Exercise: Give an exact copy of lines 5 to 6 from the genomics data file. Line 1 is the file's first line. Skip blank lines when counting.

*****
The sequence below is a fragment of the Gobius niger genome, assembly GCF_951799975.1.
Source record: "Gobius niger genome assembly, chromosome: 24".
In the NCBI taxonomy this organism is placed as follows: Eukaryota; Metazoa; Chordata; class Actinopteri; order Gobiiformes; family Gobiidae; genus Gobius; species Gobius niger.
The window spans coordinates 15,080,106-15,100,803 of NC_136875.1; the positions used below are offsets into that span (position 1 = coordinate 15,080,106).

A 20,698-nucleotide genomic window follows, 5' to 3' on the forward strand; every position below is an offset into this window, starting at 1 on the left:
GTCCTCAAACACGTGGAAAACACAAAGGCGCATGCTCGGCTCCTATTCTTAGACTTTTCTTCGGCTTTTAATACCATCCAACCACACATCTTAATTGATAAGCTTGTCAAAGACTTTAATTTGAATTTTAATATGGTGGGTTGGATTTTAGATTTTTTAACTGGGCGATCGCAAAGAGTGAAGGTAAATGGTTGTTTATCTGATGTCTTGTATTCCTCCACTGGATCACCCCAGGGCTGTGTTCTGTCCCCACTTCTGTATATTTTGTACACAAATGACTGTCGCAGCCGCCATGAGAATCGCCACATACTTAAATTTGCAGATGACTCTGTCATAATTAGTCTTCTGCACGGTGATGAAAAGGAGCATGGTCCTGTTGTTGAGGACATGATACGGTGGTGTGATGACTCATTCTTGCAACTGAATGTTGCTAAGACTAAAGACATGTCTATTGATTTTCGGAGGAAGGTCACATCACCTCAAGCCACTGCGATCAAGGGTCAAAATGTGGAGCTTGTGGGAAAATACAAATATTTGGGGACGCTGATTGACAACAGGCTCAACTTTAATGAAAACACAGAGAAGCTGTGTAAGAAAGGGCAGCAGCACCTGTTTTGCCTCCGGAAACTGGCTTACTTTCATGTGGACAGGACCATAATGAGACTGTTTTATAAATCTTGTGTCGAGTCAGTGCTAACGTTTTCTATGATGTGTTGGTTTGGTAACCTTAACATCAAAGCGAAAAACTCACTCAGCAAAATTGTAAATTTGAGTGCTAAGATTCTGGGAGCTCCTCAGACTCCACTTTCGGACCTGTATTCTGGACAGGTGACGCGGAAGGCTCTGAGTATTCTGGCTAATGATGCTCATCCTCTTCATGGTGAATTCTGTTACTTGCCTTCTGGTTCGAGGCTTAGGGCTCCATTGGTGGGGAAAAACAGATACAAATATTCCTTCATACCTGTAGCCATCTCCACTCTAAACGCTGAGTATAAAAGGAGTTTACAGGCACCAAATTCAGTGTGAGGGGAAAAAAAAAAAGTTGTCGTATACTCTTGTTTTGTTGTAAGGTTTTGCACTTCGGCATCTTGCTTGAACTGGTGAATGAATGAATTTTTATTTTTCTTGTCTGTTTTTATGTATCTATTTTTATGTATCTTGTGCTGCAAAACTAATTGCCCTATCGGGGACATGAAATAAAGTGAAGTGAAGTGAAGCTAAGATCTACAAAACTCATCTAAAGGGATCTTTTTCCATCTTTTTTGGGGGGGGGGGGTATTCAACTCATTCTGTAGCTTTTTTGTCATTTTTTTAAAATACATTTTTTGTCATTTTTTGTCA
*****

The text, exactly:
A 20,698-nucleotide genomic window follows, 5' to 3' on the forward strand; every position below is an offset into this window, starting at 1 on the left:
GTCCTCAAACACGTGGAAAACACAAAGGCGCATGCTCGGCTCCTATTCTTAGACTTTTCTTCGGCTTTTAATACCATCCAACCACACATCTTAATTGATAAGCTTGTCAAAGACTTTAATTTGAATTTTAATATGGTGGGTTGGATTTTAGATTTTTTAACTGGGCGATCGCAAAGAGTGAAGGTAAATGGTTGTTTATCTGATGTCTTGTATTCCTCCACTGGATCACCCCAGGGCTGTGTTCTGTCCCCACTTCTGTATATTTTGTACACAAATGACTGTCGCAGCCGCCATGAGAATCGCCACATACTTAAATTTGCAGATGACTCTGTCATAATTAGTCTTCTGCACGGTGATGAAAAGGAGCATGGTCCTGTTGTTGAGGACATGATACGGTGGTGTGATGACTCATTCTTGCAACTGAATGTTGCTAAGACTAAAGACATGTCTATTGATTTTCGGAGGAAGGTCACATCACCTCAAGCCACTGCGATCAAGGGTCAAAATGTGGAGCTTGTGGGAAAATACAAATATTTGGGGACGCTGATTGACAACAGGCTCAACTTTAATGAAAACACAGAGAAGCTGTGTAAGAAAGGGCAGCAGCACCTGTTTTGCCTCCGGAAACTGGCTTACTTTCATGTGGACAGGACCATAATGAGACTGTTTTATAAATCTTGTGTCGAGTCAGTGCTAACGTTTTCTATGATGTGTTGGTTTGGTAACCTTAACATCAAAGCGAAAAACTCACTCAGCAAAATTGTAAATTTGAGTGCTAAGATTCTGGGAGCTCCTCAGACTCCACTTTCGGACCTGTATTCTGGACAGGTGACGCGGAAGGCTCTGAGTATTCTGGCTAATGATGCTCATCCTCTTCATGGTGAATTCTGTTACTTGCCTTCTGGTTCGAGGCTTAGGGCTCCATTGGTGGGGAAAAACAGATACAAATATTCCTTCATACCTGTAGCCATCTCCACTCTAAACGCTGAGTATAAAAGGAGTTTACAGGCACCAAATTCAGTGTGAGGGGAAAAAAAAAAAGTTGTCGTATACTCTTGTTTTGTTGTAAGGTTTTGCACTTCGGCATCTTGCTTGAACTGGTGAATGAATGAATTTTTATTTTTCTTGTCTGTTTTTATGTATCTATTTTTATGTATCTTGTGCTGCAAAACTAATTGCCCTATCGGGGACATGAAATAAAGTGAAGTGAAGTGAAGCTAAGATCTACAAAACTCATCTAAAGGGATCTTTTTCCATCTTTTTTGGGGGGGGGGGGTATTCAACTCATTCTGTAGCTTTTTTGTCATTTTTTTAAAATACATTTTTTGTCATTTTTTGTCA